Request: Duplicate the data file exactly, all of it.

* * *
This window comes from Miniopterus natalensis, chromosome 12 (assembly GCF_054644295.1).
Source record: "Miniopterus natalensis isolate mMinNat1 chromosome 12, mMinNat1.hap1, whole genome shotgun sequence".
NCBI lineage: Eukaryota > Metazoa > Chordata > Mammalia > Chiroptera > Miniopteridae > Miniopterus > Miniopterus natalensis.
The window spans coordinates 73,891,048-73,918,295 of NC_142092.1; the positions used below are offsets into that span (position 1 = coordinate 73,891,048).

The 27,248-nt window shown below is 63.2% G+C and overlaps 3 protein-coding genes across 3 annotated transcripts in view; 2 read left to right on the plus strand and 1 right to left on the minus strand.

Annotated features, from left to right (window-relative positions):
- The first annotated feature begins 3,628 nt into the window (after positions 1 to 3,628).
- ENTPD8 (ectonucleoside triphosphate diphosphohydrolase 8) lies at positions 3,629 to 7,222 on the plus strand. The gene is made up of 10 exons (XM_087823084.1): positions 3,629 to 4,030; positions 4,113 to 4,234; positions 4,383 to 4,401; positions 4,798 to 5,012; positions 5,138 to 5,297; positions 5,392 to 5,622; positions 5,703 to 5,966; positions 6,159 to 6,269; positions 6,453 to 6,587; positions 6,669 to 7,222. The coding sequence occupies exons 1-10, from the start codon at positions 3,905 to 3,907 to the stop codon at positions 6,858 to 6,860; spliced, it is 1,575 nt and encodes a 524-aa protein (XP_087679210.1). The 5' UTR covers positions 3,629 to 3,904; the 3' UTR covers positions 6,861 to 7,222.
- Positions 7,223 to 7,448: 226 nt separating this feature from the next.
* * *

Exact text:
This window comes from Miniopterus natalensis, chromosome 12 (assembly GCF_054644295.1).
Source record: "Miniopterus natalensis isolate mMinNat1 chromosome 12, mMinNat1.hap1, whole genome shotgun sequence".
NCBI lineage: Eukaryota > Metazoa > Chordata > Mammalia > Chiroptera > Miniopteridae > Miniopterus > Miniopterus natalensis.
The window spans coordinates 73,891,048-73,918,295 of NC_142092.1; the positions used below are offsets into that span (position 1 = coordinate 73,891,048).

The 27,248-nt window shown below is 63.2% G+C and overlaps 3 protein-coding genes across 3 annotated transcripts in view; 2 read left to right on the plus strand and 1 right to left on the minus strand.

Annotated features, from left to right (window-relative positions):
- The first annotated feature begins 3,628 nt into the window (after positions 1 to 3,628).
- ENTPD8 (ectonucleoside triphosphate diphosphohydrolase 8) lies at positions 3,629 to 7,222 on the plus strand. The gene is made up of 10 exons (XM_087823084.1): positions 3,629 to 4,030; positions 4,113 to 4,234; positions 4,383 to 4,401; positions 4,798 to 5,012; positions 5,138 to 5,297; positions 5,392 to 5,622; positions 5,703 to 5,966; positions 6,159 to 6,269; positions 6,453 to 6,587; positions 6,669 to 7,222. The coding sequence occupies exons 1-10, from the start codon at positions 3,905 to 3,907 to the stop codon at positions 6,858 to 6,860; spliced, it is 1,575 nt and encodes a 524-aa protein (XP_087679210.1). The 5' UTR covers positions 3,629 to 3,904; the 3' UTR covers positions 6,861 to 7,222.
- Positions 7,223 to 7,448: 226 nt separating this feature from the next.